Dan Rattiner's Stories

The Great Potato: Chicago World’s Fair Requested Giant Long Island Spud

In the fall of 1890, Ferris Talmadge Sr., who owned a potato farm in the Springs, received a letter from the promoters of the upcoming Chicago World’s Fair of 1893. They heard of him, they wrote, and they wanted to ask if he would, for a fee, grow the world’s biggest potato so it could be brought to Chicago and be put on view for the visitors there. Of course, Talmadge said yes. The fee would be big, though.

The following spring, Talmadge took a special cutting out to one corner of his farm and planted it on a low hill there. This was a considerable distance from his regular potato field. He would need lots of room for the big potato to grow.

During that summer of 1891, Talmadge had his farmhands rake a special kind of potato food he’d created into the soil. When the potato plant peeped up out of the ground in late April, he had a special kind of water ready for it, too.

The potato grew all through the summer of 1891, and Talmadge could see that the height of the hill was rising and he was pleased. But that fall, when he dug up all the rest of his potatoes he left this one in. To grow really big, he knew, he would need another growing season.

The promoters of the Chicago World’s Fair wrote him that autumn and asked him how things were going, and he said right on schedule. He expected to have it ready to harvest in the autumn of 1892. It would be ready in plenty of time for the Chicago World’s Fair of 1893, scheduled to open in April.

The next autumn, however, Talmadge felt the potato still wasn’t quite ready. It had been a hot summer. It just wasn’t ripe.

When the promoters wrote him that fall to arrange for shipping, he wrote back saying he wanted to leave the potato in the ground for one more winter. He would have it out at the end of March, at the beginning of the thaw. He knew this was cutting things close and he knew the promoters would be panicky about this, but he asked them to trust him. They said they would.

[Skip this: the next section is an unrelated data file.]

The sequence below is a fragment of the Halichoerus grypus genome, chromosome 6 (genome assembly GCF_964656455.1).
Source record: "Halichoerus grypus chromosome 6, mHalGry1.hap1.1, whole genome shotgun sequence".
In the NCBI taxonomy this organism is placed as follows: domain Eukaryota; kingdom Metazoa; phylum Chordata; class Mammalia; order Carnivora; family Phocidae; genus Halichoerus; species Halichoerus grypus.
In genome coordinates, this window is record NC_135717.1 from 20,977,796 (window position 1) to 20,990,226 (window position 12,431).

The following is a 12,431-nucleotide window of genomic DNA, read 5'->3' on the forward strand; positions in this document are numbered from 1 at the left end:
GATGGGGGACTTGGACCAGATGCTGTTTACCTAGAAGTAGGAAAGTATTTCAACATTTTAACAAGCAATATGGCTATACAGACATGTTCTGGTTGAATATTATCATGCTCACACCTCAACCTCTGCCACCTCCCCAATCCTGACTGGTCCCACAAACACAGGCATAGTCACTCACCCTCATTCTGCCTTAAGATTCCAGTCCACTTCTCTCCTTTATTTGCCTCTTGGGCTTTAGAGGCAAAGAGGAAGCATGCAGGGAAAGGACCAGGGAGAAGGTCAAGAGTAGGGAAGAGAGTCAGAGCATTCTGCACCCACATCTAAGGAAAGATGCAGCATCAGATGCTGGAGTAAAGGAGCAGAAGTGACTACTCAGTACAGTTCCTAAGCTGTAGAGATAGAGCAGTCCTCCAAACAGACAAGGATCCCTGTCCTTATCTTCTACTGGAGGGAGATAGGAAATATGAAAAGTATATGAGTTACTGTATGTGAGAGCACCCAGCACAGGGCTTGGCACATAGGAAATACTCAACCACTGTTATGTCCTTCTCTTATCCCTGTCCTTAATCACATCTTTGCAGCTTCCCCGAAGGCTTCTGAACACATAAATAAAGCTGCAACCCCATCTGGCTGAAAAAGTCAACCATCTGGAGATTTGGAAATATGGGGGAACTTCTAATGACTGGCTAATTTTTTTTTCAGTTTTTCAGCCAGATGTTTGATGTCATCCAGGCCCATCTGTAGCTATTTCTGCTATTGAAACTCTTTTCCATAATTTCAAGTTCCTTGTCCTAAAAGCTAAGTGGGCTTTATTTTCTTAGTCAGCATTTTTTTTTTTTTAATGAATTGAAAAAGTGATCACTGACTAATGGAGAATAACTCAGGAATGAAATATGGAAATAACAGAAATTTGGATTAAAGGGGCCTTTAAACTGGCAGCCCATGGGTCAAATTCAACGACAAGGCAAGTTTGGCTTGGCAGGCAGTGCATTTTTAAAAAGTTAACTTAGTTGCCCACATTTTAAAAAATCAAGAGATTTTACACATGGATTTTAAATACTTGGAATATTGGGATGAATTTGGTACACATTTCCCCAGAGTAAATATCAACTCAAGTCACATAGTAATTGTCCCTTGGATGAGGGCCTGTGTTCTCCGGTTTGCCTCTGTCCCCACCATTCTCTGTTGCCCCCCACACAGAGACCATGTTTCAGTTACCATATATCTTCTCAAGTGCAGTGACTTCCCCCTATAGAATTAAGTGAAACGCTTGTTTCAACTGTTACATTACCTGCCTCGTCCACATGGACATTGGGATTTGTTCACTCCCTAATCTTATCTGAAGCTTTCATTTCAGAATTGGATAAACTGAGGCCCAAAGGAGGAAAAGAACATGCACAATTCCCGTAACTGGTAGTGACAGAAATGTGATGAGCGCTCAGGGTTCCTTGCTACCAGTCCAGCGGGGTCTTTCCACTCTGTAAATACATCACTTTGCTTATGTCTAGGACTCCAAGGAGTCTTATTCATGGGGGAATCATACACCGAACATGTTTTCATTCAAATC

In late March of 1893, on a warm Monday morning, Talmadge climbed the big hill at the edge of his field, kicked at the ground and said his potato was ready.

He brought his six farmhands over with picks and shovels, and they labored for an entire day just to uncover the top of the potato. It was big, all right. From end to end, it measured more than 33 feet.

The workmen dug for the rest of the week and into the next. By the following Thursday, they had dug all around the big potato and it was completely visible there, sitting deep in a big hole. Half the townspeople of the Springs came out that Thursday afternoon to have a look.

How was Talmadge going to get that potato out of there, the people wanted to know? It was going to be a problem. Talmadge put a thick rope around the potato and tied it to a team of six horses. But the horses pulled and pulled and the potato would not move. They pulled all day until they were bathed in sweat. Nothing happened.

That night, Talmadge had a brainstorm. In the morning, he asked that the strongest wagon in the village be brought up to the big hole and then pushed down into it, next to the potato. Then he got a team of 12 horses and tied ropes from them to the potato, and after 20 minutes of mighty pulling they had raised the potato up about seven feet, just high enough for Talmadge’s men to push the wagon under one side of it.

The wagon creaked and groaned with this added weight, but it held. Talmadge brought over a second wagon and placed it next to the hole, but on the other side. The farmhands and the horses then pulled and pulled and lifted the other side of the potato up seven feet, high enough for that second wagon to be shoved down into the hole and under it.